8) What are some strategies I can use to help develop a child's working memory?

There are several activities you can do to lift the memory performance of a child. Researchers have found that using mnemonic devices can help students improve their memory skills. Below are some suggested resources:

Other articles suggest games to play that will encourage your child to use his/her memory to remember everyday occurrences.

Lastly, it may be beneficial to find a support group in your area to see what works for others. There are several publications, organizations, and support groups that exist to help individuals, teachers, and families to understand and cope with learning disabilities – see LD OnLine's resource list to get started.

9) How do I set up an IEP for my child with ADHD?

All parents should start in the school's front office. Ask to speak with an administrator and bring any type of documentation and work samples you may have. In order for an individual to receive any type of accommodations, the individual must provide documentation of a specific disability. For a valid and accurate diagnosis, an individual needs a full psycho-educational evaluation through a licensed or otherwise qualified professional. Ask the school for this type of screening/evaluation.

Note: A diagnosis of ADHD is not enough to qualify a child as learning disabled. In cases where students receive services for an ADHD diagnosis, either through an IEP or a 504 Plan, the coding is usually Other Health Impaired (OHI). The following articles from LD OnLine relate to diagnosis of ADHD and might be useful to you.

Finally, you may wish to contact any of the following organizations who specialize in advocacy and legal rights of parents:

10) I think my child may have a learning disability but I'm not sure how to describe to the school exactly what I want assessed. What should I do?

If it is hard to verbally state why you have concerns, bring your child's work samples with you to the school to show what is hard to articulate. A full psycho-educational assessment should give you the answers that you seek.

Before going elsewhere, you might want to find out exactly what services the school system could offer you – and when they could provide them. If the timeframe or suggestions for providing needed services is unacceptable to you, there are independent educational testers that you can go to privately. The following articles will give you an idea of what to expect from the testing process:

There are several national organizations that can help you through this process and provide referrals to local professionals. You can contact the International Dyslexia Association or the Learning Disabilities Association. In addition, you can look in your local phone book for “educational testing” or “psycho-educational testing” for someone close to you. LD Online has a Yellow Pages service that might be helpful. There are also educational consultants and educational advocates that can help you through the process locally.

Be a good consumer in this process. Ask potential testers, tutors, and consultants about their experiences and specialization before you choose a provider. You want to make sure that the person you choose will be a good match for your child.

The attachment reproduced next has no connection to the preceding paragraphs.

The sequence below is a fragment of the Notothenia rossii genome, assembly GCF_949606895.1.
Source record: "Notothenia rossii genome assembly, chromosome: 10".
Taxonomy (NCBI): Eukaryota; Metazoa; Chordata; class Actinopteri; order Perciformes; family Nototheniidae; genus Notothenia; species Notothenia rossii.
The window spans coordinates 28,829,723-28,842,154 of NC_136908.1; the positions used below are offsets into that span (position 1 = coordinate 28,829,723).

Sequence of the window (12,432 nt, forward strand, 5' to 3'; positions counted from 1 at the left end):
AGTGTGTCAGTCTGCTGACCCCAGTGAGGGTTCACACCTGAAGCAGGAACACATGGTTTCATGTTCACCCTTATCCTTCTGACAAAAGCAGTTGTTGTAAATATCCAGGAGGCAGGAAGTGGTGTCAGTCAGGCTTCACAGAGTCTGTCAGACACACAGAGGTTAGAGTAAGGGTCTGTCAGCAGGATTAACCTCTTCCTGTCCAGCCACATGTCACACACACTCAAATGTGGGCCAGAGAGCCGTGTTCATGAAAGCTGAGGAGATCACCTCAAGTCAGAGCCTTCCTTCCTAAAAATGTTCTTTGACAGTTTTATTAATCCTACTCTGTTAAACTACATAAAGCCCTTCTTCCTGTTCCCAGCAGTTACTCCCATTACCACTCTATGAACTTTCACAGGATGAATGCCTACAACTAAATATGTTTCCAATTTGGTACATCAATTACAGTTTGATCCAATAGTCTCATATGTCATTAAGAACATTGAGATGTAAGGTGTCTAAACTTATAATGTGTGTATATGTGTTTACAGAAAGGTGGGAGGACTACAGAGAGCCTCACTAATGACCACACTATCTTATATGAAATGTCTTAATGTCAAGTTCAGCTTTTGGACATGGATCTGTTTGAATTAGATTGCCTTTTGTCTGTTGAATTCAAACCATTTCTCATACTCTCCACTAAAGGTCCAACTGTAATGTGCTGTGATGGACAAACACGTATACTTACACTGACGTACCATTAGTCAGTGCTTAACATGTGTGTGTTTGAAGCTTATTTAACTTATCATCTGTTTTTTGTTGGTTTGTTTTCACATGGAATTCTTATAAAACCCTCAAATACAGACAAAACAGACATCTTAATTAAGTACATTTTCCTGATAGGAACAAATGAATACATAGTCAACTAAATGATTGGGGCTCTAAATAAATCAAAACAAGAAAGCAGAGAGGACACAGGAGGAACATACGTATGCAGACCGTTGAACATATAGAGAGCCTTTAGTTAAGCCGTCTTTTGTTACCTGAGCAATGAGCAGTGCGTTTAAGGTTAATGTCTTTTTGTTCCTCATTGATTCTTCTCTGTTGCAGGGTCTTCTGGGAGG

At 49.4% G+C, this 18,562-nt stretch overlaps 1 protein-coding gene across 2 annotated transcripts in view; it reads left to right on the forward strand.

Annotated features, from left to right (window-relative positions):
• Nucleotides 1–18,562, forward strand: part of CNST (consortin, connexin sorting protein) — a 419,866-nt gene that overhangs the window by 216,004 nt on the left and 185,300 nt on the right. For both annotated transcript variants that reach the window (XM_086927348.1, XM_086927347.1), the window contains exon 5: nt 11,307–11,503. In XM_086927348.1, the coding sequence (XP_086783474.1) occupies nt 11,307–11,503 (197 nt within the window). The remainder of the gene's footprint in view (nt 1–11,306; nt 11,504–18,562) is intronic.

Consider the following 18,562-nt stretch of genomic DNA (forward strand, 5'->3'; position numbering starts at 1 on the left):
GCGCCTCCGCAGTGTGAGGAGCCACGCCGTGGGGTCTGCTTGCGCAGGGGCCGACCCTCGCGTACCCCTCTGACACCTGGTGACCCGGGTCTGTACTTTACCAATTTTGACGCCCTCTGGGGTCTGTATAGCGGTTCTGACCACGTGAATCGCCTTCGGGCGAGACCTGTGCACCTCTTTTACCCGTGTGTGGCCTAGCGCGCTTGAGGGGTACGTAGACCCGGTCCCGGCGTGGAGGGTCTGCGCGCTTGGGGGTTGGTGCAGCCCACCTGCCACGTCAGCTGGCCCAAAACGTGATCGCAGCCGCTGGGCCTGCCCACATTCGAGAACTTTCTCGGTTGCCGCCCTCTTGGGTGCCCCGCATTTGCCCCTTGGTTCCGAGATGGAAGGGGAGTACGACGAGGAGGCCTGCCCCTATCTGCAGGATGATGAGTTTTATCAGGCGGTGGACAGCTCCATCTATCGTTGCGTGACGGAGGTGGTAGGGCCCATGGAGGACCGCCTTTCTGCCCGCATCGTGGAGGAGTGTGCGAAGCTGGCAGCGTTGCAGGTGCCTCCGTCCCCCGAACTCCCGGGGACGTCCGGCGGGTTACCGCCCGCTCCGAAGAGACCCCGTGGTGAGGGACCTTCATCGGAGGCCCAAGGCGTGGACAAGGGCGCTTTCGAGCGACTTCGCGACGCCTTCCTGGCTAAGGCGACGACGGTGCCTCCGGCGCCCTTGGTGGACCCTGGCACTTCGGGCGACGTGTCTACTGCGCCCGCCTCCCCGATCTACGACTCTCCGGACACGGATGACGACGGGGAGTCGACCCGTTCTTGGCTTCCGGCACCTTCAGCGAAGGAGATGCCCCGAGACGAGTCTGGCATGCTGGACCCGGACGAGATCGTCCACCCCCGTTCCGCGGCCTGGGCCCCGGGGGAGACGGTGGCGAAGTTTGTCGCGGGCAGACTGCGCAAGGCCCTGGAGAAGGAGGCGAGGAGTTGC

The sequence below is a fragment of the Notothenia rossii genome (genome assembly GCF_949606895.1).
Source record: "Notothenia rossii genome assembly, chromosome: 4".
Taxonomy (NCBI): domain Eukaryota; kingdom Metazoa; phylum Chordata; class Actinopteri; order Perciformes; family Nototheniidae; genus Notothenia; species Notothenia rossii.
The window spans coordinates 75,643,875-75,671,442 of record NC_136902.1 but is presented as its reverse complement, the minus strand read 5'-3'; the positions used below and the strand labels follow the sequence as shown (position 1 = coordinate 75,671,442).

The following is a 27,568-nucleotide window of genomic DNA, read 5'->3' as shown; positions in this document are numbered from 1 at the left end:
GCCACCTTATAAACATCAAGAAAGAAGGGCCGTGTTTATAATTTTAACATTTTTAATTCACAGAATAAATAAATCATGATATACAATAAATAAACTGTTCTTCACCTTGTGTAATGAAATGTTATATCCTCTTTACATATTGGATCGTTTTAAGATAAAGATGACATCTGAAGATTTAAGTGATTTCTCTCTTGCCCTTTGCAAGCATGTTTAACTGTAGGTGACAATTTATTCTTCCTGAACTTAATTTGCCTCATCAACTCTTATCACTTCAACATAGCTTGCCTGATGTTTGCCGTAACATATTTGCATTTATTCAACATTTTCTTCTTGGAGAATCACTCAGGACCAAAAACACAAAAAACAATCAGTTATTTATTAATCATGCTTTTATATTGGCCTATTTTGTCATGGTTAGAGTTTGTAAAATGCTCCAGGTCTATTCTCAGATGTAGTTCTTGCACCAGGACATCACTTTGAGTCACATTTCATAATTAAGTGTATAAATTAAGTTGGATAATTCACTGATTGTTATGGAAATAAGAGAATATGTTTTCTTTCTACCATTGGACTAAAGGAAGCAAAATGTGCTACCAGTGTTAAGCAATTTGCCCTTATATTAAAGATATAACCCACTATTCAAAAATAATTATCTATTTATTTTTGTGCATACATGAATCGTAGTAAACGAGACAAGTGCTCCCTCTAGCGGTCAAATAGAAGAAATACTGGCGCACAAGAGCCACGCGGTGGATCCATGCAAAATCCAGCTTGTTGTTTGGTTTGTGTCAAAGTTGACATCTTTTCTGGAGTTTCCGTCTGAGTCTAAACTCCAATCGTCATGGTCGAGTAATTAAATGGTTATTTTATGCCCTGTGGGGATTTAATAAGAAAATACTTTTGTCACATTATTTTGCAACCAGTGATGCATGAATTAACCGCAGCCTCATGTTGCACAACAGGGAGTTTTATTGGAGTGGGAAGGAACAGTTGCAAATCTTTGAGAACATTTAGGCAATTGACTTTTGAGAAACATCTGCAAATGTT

11) I suspect my child might have dyslexia. What should I do?

It is important to address reading problems early so you can begin getting your child the appropriate help. The following articles describe characteristics common to students with dyslexia and other learning disabilities. You may find it helpful to read these articles to determine if you see similar characteristics in your child:

If, after reading these articles, you still suspect your child is showing signs of having a learning disability, it is within your rights as a parent to request a free educational evaluation through your public school. Whether or not he is found eligible for special services, the evaluation will help determine your child's academic strengths and weaknesses and how best he learns. The following articles describe the steps involved in the evaluation process, including your rights as a parent:

After the evaluation process is completed, you can use the information from the evaluation to help you make a decision about the next step in your child's educational path.

12) If my child is found to have a learning disability, what are the school's responsibilities?

The whole process of eligibility for special education services can be confusing but it is important for you to inform yourself about your child’s rights and the obligations of the school system.

In order to be found eligible for special education services under the label of specific learning disability, a student must meet two requirements. The first requirement is that she must demonstrate a processing deficit. The presence of a processing deficit is determined through testing during the educational evaluation. The second requirement is that a student must exhibit a discrepancy between her ability and achievement. During the evaluation, her ability level (also called her "potential to learn") will be determined, as will her level of academic achievement. Students without learning challenges have essentially evenly matched levels of ability and achievement. Children with learning disabilities are so affected by their processing deficits that they are not able to achieve to their abilities. Special education services are designed to close that gap between achievement and ability.

Even if a student does have a processing deficit, the discrepancy between her ability and achievement may not be great enough for her to qualify for special education services at the time. This most often happens with younger students because it is easier for students to compensate for processing deficits in the earlier grades. One thing that is important to remember is that even if your child was found ineligible for special education services one year, it is within your legal rights to request that she receive another educational evaluation, as long as it has been at least one calendar year from the previous evaluation. If she does have a processing deficit, it may be discovered through another round of testing that the gap between her ability and achievement increased enough to now qualify her for services.